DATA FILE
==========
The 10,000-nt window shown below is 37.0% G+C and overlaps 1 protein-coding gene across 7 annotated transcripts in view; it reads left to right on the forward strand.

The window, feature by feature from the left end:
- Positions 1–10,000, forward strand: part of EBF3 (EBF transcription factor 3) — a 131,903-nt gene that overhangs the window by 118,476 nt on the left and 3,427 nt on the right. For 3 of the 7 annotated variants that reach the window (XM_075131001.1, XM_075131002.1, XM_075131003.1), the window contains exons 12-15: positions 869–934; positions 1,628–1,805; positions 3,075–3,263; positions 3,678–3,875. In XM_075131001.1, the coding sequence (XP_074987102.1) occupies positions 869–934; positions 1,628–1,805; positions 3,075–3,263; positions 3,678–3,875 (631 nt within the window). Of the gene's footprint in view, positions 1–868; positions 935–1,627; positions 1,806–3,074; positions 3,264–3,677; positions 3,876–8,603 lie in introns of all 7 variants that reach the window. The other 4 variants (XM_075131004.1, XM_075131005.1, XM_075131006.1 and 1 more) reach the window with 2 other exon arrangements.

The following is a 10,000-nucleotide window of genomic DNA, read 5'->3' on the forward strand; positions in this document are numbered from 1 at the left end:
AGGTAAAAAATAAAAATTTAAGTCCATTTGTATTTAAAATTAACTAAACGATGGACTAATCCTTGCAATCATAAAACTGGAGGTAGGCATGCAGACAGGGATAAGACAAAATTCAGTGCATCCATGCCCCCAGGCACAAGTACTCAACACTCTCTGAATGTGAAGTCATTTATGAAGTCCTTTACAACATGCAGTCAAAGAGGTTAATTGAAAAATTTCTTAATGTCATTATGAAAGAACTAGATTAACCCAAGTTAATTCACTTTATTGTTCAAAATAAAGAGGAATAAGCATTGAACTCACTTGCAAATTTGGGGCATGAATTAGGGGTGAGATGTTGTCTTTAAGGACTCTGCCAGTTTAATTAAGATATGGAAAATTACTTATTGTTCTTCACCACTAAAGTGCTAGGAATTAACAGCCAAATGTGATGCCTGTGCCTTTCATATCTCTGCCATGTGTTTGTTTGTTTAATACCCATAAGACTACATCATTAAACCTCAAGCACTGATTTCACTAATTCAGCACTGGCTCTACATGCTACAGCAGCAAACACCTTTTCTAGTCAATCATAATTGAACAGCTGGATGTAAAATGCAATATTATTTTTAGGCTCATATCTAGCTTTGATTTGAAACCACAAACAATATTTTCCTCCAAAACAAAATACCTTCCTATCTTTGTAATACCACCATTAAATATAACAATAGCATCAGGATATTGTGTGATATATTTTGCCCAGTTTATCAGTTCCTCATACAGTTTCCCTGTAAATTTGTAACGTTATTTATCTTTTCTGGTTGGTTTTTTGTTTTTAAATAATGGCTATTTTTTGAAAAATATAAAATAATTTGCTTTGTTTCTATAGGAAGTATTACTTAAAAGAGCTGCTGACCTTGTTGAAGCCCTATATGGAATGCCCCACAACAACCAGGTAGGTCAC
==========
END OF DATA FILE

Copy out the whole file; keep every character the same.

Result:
The 10,000-nt window shown below is 37.0% G+C and overlaps 1 protein-coding gene across 7 annotated transcripts in view; it reads left to right on the forward strand.

The window, feature by feature from the left end:
- Positions 1–10,000, forward strand: part of EBF3 (EBF transcription factor 3) — a 131,903-nt gene that overhangs the window by 118,476 nt on the left and 3,427 nt on the right. For 3 of the 7 annotated variants that reach the window (XM_075131001.1, XM_075131002.1, XM_075131003.1), the window contains exons 12-15: positions 869–934; positions 1,628–1,805; positions 3,075–3,263; positions 3,678–3,875. In XM_075131001.1, the coding sequence (XP_074987102.1) occupies positions 869–934; positions 1,628–1,805; positions 3,075–3,263; positions 3,678–3,875 (631 nt within the window). Of the gene's footprint in view, positions 1–868; positions 935–1,627; positions 1,806–3,074; positions 3,264–3,677; positions 3,876–8,603 lie in introns of all 7 variants that reach the window. The other 4 variants (XM_075131004.1, XM_075131005.1, XM_075131006.1 and 1 more) reach the window with 2 other exon arrangements.

The following is a 10,000-nucleotide window of genomic DNA, read 5'->3' on the forward strand; positions in this document are numbered from 1 at the left end:
AGGTAAAAAATAAAAATTTAAGTCCATTTGTATTTAAAATTAACTAAACGATGGACTAATCCTTGCAATCATAAAACTGGAGGTAGGCATGCAGACAGGGATAAGACAAAATTCAGTGCATCCATGCCCCCAGGCACAAGTACTCAACACTCTCTGAATGTGAAGTCATTTATGAAGTCCTTTACAACATGCAGTCAAAGAGGTTAATTGAAAAATTTCTTAATGTCATTATGAAAGAACTAGATTAACCCAAGTTAATTCACTTTATTGTTCAAAATAAAGAGGAATAAGCATTGAACTCACTTGCAAATTTGGGGCATGAATTAGGGGTGAGATGTTGTCTTTAAGGACTCTGCCAGTTTAATTAAGATATGGAAAATTACTTATTGTTCTTCACCACTAAAGTGCTAGGAATTAACAGCCAAATGTGATGCCTGTGCCTTTCATATCTCTGCCATGTGTTTGTTTGTTTAATACCCATAAGACTACATCATTAAACCTCAAGCACTGATTTCACTAATTCAGCACTGGCTCTACATGCTACAGCAGCAAACACCTTTTCTAGTCAATCATAATTGAACAGCTGGATGTAAAATGCAATATTATTTTTAGGCTCATATCTAGCTTTGATTTGAAACCACAAACAATATTTTCCTCCAAAACAAAATACCTTCCTATCTTTGTAATACCACCATTAAATATAACAATAGCATCAGGATATTGTGTGATATATTTTGCCCAGTTTATCAGTTCCTCATACAGTTTCCCTGTAAATTTGTAACGTTATTTATCTTTTCTGGTTGGTTTTTTGTTTTTAAATAATGGCTATTTTTTGAAAAATATAAAATAATTTGCTTTGTTTCTATAGGAAGTATTACTTAAAAGAGCTGCTGACCTTGTTGAAGCCCTATATGGAATGCCCCACAACAACCAGGTAGGTCAC